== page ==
In the evangelical community, the year 2011 has brought a resurgence of debate over evolution. The current issue of Christianity Today asks if genetic discoveries preclude an historical Adam. While BioLogos, the brainchild of NIH director Francis Collins, is seeking to promote theistic evolution among evangelicals, the president of the Southern Baptist Theological Seminary recently argued that true Christians should believe the Earth is only a few thousand years old.
As someone raised evangelical, I realize anti-evolutionists believe they are defending the Christian tradition. But as a seminary graduate now training to be a medical scientist, I can say that, in reality, they've abandoned it.
In theory, if not always in practice, past Christian theologians valued science out of the belief that God created the world scientists study. Augustine castigated those who made the Bible teach bad science, John Calvin argued that Genesis reflects a commoner's view of the physical world, and the Belgic confession likened scripture and nature to two books written by the same author.
These beliefs encouraged past Christians to accept the best science of their day, and these beliefs persisted even into the evangelical tradition. As Princeton Seminary's Charles Hodge, widely considered the father of modern evangelical theology, put it in 1859: "Nature is as truly a revelation of God as the Bible; and we only interpret the Word of God by the Word of God when we interpret the Bible by science."
In this analysis, Christians must accept sound science, not because they don't believe God created the world, but precisely because they do.
Of course, anti-evolutionists claim their rejection of evolution is not a rejection of science. Phillip Johnson, widely considered the leader of the Intelligent Design movement, states that all he's rejecting is the atheistic lens through which evolutionary scientists view the world. Evolution, he argues, is "based not upon any incontrovertible empirical evidence, but upon a highly philosophical presupposition."
And to a certain extent, this line of argument makes sense. Science is not a neutral enterprise. Prior beliefs undoubtedly influence interpretation. If one believes God created vertebrates with a similar design plan, one can acknowledge their structural similarities without believing in common descent. No amount of dating evidence will convince someone the Earth is 4.5 billion years old if that person believes God created the world to look old, with the appearance of age.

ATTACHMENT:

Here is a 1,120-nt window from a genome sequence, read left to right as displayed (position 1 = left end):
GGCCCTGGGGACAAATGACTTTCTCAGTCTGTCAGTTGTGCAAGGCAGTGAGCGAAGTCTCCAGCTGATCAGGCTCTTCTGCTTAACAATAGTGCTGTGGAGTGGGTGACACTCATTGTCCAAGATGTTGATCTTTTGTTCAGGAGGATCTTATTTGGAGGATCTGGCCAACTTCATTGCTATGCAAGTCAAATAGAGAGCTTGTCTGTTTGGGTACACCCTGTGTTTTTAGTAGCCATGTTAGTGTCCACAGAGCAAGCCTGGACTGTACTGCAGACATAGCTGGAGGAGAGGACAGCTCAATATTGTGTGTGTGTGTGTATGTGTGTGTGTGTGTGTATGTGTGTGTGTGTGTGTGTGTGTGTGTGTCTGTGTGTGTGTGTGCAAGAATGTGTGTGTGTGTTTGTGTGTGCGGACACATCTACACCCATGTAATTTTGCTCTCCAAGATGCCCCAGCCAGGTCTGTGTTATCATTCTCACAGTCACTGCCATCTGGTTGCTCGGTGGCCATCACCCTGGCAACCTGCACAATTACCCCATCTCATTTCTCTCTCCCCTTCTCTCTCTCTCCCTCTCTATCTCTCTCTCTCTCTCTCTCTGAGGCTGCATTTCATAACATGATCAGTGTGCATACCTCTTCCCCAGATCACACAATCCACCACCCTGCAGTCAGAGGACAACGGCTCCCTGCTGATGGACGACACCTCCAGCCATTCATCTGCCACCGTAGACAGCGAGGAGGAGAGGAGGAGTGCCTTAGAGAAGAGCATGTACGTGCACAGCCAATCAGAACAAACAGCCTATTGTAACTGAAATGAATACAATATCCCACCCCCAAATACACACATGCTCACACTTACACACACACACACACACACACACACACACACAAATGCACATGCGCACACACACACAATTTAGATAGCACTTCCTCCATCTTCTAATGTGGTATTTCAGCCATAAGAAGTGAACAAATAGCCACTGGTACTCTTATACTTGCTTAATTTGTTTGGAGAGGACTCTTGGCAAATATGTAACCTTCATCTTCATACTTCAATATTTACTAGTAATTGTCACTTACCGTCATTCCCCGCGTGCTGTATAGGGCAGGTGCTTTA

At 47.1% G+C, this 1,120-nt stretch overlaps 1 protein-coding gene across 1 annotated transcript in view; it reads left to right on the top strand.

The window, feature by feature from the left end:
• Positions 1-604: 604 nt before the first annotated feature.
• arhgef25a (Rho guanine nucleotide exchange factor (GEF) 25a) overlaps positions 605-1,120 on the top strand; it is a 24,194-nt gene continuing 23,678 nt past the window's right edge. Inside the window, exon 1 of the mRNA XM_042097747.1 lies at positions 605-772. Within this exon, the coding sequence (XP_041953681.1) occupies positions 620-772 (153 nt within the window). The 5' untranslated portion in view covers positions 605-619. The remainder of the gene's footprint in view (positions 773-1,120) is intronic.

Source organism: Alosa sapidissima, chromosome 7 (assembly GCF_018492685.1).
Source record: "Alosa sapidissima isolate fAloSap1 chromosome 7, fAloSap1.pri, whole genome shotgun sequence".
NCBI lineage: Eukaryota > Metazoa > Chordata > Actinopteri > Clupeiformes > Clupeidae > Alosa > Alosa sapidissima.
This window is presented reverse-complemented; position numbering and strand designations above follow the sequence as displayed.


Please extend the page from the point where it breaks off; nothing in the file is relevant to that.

But beyond a certain point, this reasoning breaks down. Because no amount of talk about "worldviews" and "presuppositions" can change a simple fact: creationism has failed to provide an alternative explanation for the vast majority of evidence explained by evolution.
It has failed to explain why birds still carry genes to make teeth, whales to make legs, and humans to make tails.
It has failed to explain why the fossil record proposed by modern scientists can be used to make precise and accurate predictions about the location of transition fossils.
It has failed to explain why the fossil record demonstrates a precise order, with simple organisms in the deepest rocks and more complex ones toward the surface.
It has failed to explain why today's animals live in the same geographical area as fossils of similar species.
It has failed to explain why, if carnivorous dinosaurs lived at the same time as modern animals, we don't find the fossils of modern animals in the stomachs of fossilized dinosaurs.
It has failed to explain the broken genes that litter the DNA of humans and apes but are functional in lower vertebrates.
It has failed to explain how the genetic diversity we observe among humans could have arisen in a few thousand years from two biological ancestors.
Those who believe God created the world scientists study, even while ignoring most of the data compiled by those who study it, might as well rip dozens of pages out of their Bibles. Because if "nature is as truly a revelation of God as the Bible," it's basically the same thing.
Many think the widespread rejection of evolution doesn't really matter. Evolution is about what happened in the past, the argument goes, so rejecting it doesn't have an impact on policies we make today. And aside from school curricula, they may be right.
But the belief that scientists can discover truth, and that, once sufficiently debated, challenged and modified, it should be accepted even if it creates tensions for familiar belief systems, has an obvious impact on decisions that are made everyday. And it is that belief Christians reject when they reject evolution.
In doing so, they've not only led America astray on questions ranging from the value of stem cell research to the etiology of homosexuality to the causes of global warming. They've also abandoned a central commitment of orthodox Christianity.
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